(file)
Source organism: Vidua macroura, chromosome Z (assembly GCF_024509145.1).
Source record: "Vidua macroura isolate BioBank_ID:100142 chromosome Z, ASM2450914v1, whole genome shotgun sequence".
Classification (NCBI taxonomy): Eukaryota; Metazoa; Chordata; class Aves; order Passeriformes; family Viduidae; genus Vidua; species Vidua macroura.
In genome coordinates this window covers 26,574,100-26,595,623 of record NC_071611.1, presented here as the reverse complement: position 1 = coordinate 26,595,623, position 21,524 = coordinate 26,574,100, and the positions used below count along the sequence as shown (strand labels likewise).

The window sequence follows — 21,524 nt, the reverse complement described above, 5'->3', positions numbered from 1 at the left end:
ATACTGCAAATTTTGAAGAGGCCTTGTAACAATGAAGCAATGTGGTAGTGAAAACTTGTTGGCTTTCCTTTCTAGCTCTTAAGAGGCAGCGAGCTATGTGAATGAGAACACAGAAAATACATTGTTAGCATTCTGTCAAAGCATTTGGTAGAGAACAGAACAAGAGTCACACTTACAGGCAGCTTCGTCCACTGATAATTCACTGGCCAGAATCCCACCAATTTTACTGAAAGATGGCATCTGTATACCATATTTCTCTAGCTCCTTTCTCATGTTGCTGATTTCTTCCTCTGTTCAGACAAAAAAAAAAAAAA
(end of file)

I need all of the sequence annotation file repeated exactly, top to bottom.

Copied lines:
Source organism: Vidua macroura, chromosome Z (assembly GCF_024509145.1).
Source record: "Vidua macroura isolate BioBank_ID:100142 chromosome Z, ASM2450914v1, whole genome shotgun sequence".
Classification (NCBI taxonomy): Eukaryota; Metazoa; Chordata; class Aves; order Passeriformes; family Viduidae; genus Vidua; species Vidua macroura.
In genome coordinates this window covers 26,574,100-26,595,623 of record NC_071611.1, presented here as the reverse complement: position 1 = coordinate 26,595,623, position 21,524 = coordinate 26,574,100, and the positions used below count along the sequence as shown (strand labels likewise).

The window sequence follows — 21,524 nt, the reverse complement described above, 5'->3', positions numbered from 1 at the left end:
ATACTGCAAATTTTGAAGAGGCCTTGTAACAATGAAGCAATGTGGTAGTGAAAACTTGTTGGCTTTCCTTTCTAGCTCTTAAGAGGCAGCGAGCTATGTGAATGAGAACACAGAAAATACATTGTTAGCATTCTGTCAAAGCATTTGGTAGAGAACAGAACAAGAGTCACACTTACAGGCAGCTTCGTCCACTGATAATTCACTGGCCAGAATCCCACCAATTTTACTGAAAGATGGCATCTGTATACCATATTTCTCTAGCTCCTTTCTCATGTTGCTGATTTCTTCCTCTGTTCAGACAAAAAAAAAAAAAA